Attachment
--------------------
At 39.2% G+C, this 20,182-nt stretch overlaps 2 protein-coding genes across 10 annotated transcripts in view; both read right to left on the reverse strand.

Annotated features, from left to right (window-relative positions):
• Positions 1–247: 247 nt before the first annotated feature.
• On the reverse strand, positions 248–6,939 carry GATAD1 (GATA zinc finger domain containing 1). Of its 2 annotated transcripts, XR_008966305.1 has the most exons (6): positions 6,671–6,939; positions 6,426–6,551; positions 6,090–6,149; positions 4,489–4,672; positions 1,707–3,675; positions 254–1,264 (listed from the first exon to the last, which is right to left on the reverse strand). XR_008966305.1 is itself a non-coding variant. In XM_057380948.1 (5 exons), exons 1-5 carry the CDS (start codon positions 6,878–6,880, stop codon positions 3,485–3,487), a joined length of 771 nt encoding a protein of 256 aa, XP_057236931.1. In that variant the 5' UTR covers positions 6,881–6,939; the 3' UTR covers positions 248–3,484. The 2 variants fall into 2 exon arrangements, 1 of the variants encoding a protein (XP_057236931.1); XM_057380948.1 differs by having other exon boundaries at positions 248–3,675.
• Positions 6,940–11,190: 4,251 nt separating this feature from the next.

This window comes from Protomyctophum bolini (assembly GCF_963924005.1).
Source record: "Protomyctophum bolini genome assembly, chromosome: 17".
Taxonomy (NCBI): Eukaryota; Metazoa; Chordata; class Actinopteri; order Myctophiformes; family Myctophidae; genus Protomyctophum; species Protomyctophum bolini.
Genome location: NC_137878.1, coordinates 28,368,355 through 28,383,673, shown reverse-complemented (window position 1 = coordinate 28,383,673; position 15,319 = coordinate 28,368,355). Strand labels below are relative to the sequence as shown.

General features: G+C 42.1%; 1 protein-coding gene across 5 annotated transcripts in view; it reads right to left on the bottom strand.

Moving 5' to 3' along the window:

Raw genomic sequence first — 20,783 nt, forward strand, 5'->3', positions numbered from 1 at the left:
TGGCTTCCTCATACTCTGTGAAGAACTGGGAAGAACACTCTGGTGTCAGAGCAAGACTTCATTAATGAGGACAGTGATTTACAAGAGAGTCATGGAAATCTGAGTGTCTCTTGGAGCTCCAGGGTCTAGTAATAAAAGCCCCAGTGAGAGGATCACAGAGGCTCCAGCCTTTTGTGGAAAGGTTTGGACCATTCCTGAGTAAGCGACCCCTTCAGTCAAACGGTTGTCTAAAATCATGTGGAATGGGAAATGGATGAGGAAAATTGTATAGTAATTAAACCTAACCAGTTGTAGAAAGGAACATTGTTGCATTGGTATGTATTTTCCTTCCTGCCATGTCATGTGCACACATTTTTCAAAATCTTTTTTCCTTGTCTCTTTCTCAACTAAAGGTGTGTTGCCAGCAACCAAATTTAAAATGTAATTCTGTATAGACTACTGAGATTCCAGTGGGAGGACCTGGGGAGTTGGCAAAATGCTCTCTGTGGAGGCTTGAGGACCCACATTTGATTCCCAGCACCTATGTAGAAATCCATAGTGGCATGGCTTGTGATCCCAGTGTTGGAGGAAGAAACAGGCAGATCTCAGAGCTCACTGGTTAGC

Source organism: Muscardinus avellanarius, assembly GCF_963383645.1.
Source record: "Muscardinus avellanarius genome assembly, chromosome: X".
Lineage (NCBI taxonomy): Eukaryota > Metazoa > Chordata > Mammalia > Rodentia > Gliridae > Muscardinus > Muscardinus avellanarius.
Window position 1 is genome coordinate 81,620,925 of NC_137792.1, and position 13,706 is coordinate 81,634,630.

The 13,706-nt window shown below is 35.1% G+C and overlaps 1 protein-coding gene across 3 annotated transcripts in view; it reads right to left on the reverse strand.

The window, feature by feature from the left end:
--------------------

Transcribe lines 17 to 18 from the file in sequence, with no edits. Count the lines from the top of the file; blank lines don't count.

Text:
Window position 1 is genome coordinate 81,620,925 of NC_137792.1, and position 13,706 is coordinate 81,634,630.

The 13,706-nt window shown below is 35.1% G+C and overlaps 1 protein-coding gene across 3 annotated transcripts in view; it reads right to left on the reverse strand.